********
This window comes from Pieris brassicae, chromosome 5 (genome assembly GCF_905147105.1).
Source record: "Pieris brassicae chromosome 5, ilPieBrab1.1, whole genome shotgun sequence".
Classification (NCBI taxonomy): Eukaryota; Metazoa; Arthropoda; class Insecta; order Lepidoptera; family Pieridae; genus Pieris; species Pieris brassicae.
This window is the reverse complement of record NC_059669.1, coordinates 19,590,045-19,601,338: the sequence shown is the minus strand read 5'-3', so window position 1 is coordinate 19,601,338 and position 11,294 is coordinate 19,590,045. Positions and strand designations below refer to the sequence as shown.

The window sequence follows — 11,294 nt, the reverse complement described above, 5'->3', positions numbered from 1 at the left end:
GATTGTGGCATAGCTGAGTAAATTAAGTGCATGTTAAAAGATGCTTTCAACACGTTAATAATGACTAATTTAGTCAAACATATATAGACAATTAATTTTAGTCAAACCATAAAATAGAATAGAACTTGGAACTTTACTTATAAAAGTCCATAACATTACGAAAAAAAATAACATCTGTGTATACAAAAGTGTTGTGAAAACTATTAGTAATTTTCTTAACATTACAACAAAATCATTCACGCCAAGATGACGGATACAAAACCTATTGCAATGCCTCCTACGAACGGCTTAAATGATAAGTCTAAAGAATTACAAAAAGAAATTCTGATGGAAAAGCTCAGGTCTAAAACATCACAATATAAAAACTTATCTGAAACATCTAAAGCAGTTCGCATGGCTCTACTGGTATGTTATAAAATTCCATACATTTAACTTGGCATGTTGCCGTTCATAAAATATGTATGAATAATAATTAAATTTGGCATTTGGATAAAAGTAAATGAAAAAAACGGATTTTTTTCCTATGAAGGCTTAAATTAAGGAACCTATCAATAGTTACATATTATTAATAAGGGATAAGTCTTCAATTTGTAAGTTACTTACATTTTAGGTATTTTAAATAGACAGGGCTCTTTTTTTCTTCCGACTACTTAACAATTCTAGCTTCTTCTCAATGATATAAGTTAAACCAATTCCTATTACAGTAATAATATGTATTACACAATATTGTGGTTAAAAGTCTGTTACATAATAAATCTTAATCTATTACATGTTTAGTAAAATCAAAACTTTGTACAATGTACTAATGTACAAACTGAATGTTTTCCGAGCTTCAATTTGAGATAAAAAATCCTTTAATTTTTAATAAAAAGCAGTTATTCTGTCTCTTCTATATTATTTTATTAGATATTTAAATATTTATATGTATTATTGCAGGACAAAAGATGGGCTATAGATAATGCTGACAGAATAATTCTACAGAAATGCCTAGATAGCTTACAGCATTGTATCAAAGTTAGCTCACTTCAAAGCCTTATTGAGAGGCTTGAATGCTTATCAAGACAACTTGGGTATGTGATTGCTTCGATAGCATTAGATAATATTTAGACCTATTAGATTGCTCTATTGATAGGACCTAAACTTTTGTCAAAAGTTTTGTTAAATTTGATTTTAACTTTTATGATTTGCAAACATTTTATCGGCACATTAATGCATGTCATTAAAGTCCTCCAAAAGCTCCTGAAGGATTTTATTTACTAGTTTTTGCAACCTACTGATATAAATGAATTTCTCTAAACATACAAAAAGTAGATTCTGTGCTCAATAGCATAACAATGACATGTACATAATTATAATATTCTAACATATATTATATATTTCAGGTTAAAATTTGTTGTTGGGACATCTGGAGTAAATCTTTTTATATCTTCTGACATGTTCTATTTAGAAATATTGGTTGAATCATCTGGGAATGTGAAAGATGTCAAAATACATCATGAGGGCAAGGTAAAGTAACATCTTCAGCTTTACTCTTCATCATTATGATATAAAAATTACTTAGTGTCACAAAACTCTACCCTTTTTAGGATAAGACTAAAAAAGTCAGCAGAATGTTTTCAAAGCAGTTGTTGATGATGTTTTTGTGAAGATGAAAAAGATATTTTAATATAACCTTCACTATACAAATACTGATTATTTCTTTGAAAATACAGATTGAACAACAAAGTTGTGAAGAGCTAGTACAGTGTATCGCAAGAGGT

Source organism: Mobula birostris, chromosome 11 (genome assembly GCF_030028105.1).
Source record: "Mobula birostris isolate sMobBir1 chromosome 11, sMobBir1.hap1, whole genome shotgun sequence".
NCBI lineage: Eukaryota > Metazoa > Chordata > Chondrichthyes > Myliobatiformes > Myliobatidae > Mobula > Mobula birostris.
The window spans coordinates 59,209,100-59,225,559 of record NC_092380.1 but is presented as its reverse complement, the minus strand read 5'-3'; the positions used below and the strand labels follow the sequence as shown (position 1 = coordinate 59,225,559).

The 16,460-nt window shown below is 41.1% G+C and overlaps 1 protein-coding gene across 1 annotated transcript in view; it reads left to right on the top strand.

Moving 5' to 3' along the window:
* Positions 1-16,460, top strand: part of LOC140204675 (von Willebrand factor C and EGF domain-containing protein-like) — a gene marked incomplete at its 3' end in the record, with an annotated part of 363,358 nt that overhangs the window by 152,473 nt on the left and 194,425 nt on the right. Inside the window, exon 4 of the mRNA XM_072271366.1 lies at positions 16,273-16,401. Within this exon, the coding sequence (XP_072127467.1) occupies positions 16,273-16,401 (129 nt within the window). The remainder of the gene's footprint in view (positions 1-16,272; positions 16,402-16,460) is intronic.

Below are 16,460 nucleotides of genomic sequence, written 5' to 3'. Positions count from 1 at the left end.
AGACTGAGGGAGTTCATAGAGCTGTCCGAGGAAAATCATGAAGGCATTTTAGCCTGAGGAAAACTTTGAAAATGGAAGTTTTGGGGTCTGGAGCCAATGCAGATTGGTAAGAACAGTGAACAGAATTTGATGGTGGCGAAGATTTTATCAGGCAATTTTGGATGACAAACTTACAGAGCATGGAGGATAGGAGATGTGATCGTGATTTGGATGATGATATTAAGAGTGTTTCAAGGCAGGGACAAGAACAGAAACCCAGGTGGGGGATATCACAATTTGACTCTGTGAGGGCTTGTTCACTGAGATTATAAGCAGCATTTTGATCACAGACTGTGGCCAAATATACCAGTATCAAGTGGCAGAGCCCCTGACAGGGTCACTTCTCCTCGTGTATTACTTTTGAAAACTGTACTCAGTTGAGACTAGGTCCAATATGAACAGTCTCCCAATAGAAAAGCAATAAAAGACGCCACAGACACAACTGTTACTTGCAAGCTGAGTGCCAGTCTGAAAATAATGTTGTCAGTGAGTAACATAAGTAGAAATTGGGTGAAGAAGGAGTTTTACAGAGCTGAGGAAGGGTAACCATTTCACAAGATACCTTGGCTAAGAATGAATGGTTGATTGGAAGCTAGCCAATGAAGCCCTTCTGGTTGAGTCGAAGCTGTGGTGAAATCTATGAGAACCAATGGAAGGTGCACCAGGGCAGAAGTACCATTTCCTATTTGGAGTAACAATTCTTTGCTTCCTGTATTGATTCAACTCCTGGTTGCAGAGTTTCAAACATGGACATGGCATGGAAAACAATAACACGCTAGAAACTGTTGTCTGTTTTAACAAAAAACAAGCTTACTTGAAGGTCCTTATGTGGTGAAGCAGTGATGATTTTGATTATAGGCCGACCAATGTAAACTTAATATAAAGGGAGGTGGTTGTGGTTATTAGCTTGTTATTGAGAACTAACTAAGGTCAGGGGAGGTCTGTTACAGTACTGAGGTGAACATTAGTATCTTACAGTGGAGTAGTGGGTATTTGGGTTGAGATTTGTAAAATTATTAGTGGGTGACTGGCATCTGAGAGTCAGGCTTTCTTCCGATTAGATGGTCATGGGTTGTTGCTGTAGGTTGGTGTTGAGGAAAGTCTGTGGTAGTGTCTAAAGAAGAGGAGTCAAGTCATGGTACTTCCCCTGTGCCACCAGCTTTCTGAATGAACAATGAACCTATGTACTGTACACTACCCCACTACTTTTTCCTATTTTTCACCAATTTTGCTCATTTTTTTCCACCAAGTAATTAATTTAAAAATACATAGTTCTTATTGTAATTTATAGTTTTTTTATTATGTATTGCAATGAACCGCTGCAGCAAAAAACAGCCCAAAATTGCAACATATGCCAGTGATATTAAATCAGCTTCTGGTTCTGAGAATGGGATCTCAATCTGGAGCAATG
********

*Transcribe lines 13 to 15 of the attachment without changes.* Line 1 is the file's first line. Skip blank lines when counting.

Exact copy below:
* Positions 1-16,460, top strand: part of LOC140204675 (von Willebrand factor C and EGF domain-containing protein-like) — a gene marked incomplete at its 3' end in the record, with an annotated part of 363,358 nt that overhangs the window by 152,473 nt on the left and 194,425 nt on the right. Inside the window, exon 4 of the mRNA XM_072271366.1 lies at positions 16,273-16,401. Within this exon, the coding sequence (XP_072127467.1) occupies positions 16,273-16,401 (129 nt within the window). The remainder of the gene's footprint in view (positions 1-16,272; positions 16,402-16,460) is intronic.

Below are 16,460 nucleotides of genomic sequence, written 5' to 3'. Positions count from 1 at the left end.
AGACTGAGGGAGTTCATAGAGCTGTCCGAGGAAAATCATGAAGGCATTTTAGCCTGAGGAAAACTTTGAAAATGGAAGTTTTGGGGTCTGGAGCCAATGCAGATTGGTAAGAACAGTGAACAGAATTTGATGGTGGCGAAGATTTTATCAGGCAATTTTGGATGACAAACTTACAGAGCATGGAGGATAGGAGATGTGATCGTGATTTGGATGATGATATTAAGAGTGTTTCAAGGCAGGGACAAGAACAGAAACCCAGGTGGGGGATATCACAATTTGACTCTGTGAGGGCTTGTTCACTGAGATTATAAGCAGCATTTTGATCACAGACTGTGGCCAAATATACCAGTATCAAGTGGCAGAGCCCCTGACAGGGTCACTTCTCCTCGTGTATTACTTTTGAAAACTGTACTCAGTTGAGACTAGGTCCAATATGAACAGTCTCCCAATAGAAAAGCAATAAAAGACGCCACAGACACAACTGTTACTTGCAAGCTGAGTGCCAGTCTGAAAATAATGTTGTCAGTGAGTAACATAAGTAGAAATTGGGTGAAGAAGGAGTTTTACAGAGCTGAGGAAGGGTAACCATTTCACAAGATACCTTGGCTAAGAATGAATGGTTGATTGGAAGCTAGCCAATGAAGCCCTTCTGGTTGAGTCGAAGCTGTGGTGAAATCTATGAGAACCAATGGAAGGTGCACCAGGGCAGAAGTACCATTTCCTATTTGGAGTAACAATTCTTTGCTTCCTGTATTGATTCAACTCCTGGTTGCAGAGTTTCAAACATGGACATGGCATGGAAAACAATAACACGCTAGAAACTGTTGTCTGTTTTAACAAAAAACAAGCTTACTTGAAGGTCCTTATGTGGTGAAGCAGTGATGATTTTGATTATAGGCCGACCAATGTAAACTTAATATAAAGGGAGGTGGTTGTGGTTATTAGCTTGTTATTGAGAACTAACTAAGGTCAGGGGAGGTCTGTTACAGTACTGAGGTGAACATTAGTATCTTACAGTGGAGTAGTGGGTATTTGGGTTGAGATTTGTAAAATTATTAGTGGGTGACTGGCATCTGAGAGTCAGGCTTTCTTCCGATTAGATGGTCATGGGTTGTTGCTGTAGGTTGGTGTTGAGGAAAGTCTGTGGTAGTGTCTAAAGAAGAGGAGTCAAGTCATGGTACTTCCCCTGTGCCACCAGCTTTCTGAATGAACAATGAACCTATGTACTGTACACTACCCCACTACTTTTTCCTATTTTTCACCAATTTTGCTCATTTTTTTCCACCAAGTAATTAATTTAAAAATACATAGTTCTTATTGTAATTTATAGTTTTTTTATTATGTATTGCAATGAACCGCTGCAGCAAAAAACAGCCCAAAATTGCAACATATGCCAGTGATATTAAATCAGCTTCTGGTTCTGAGAATGGGATCTCAATCTGGAGCAATG